At that moment, both benches cleared.  There was a lot of pushing and shoving, but no punches were thrown. As these tea kettle situations usually lose steam quickly, everyone had stopped their sumo stances and were just about ready to go back to their dugouts.


But then new White Sox pitcher Jeff Samardzija went after Royals outfielder Lorenzo Cain,  causing a scrum on the field. As Samardzija charged at Cain, another Royals player, (another ex-NL Central rival,  the later ejected) Edinson Volquez, took a swing at Samardzija.


Samardzija was eventually separated from the fray. He was held back by Geovany Soto, his teammate with both the Cubs and Athletics. After the game, Cain told reporters Samardzija had been chirping at him during the game - - - probably a hold over from Oakland's post game series. Earlier in the year, Samardzija hit Cain with a pitch that Cain thought was intentional (a carry over from last season).


Once the fight was over, the umpires gathered to figure out which players needed to be ejected from the contest. For the White Sox, that wound up being Samardzija and starting pitcher Chris Sale. Sale was still in the game at that point, though had thrown 99 pitches, so it was unclear whether he would have returned for the next inning.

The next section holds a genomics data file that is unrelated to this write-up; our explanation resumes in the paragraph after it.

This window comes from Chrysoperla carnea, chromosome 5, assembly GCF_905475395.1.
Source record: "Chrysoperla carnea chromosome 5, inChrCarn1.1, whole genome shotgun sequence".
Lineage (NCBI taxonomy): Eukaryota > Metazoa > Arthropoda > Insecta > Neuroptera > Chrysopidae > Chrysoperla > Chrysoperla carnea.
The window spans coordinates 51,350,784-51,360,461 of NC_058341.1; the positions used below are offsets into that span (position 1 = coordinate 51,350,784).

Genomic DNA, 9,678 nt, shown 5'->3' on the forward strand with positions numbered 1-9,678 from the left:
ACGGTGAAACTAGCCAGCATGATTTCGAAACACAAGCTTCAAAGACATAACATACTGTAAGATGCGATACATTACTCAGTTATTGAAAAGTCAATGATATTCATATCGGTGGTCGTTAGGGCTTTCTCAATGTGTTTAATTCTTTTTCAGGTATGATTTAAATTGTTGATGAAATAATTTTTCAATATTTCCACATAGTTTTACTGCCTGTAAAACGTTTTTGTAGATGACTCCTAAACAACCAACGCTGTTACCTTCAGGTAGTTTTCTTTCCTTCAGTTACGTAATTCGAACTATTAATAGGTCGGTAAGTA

The Royals lost Ventura, Cain and pitcher Volquez for the rest of the contest. For Ventura, this is the second straight game in which he has been ejected. Ventura was ejected in his last start against Oakland after hitting Brett Lawrie on the elbow with a pitch.  This was an alleged retaliation for a hard slide Lawrie made in breaking up a double play. But that entire Royals-A’s series was mired with hit batters and scrums.


Given his recent history, it would be surprising if Ventura escapes this one without missing some time. Samardzija is also probably in line for a suspension. It's unclear whether Sale or Cain will be punished once Major League Baseball is able to review the entire brawl. Also, if Volquez was the player who threw the punch at Samardzija, it's likely he'll miss a start or two.


Royals first baseman Eric Hosmer said the Royals might be playing with too much emotion at the moment, and stressed that fights are never a great way to handle this type of situation.

The Royals are playing with a chip on their shoulder despite last season’s success. Some people thought the Royals just lucked out after decades of small market futility. But a very quick start to 10 wins gave the Royals some swagger which has turned into a macho Bad Boy Mentality.

It is the manager’s job to keep his team’s emotions in check, and channeled to productive aspects of the game. Losing three players in a fight is not a productive use of talent.

The new commissioner has a big decision on his hands. He will need to punish Ventura for his repeat behavior. It is a question whether he can corral the tempers to avoid baseball becoming a poor man’s hockey game.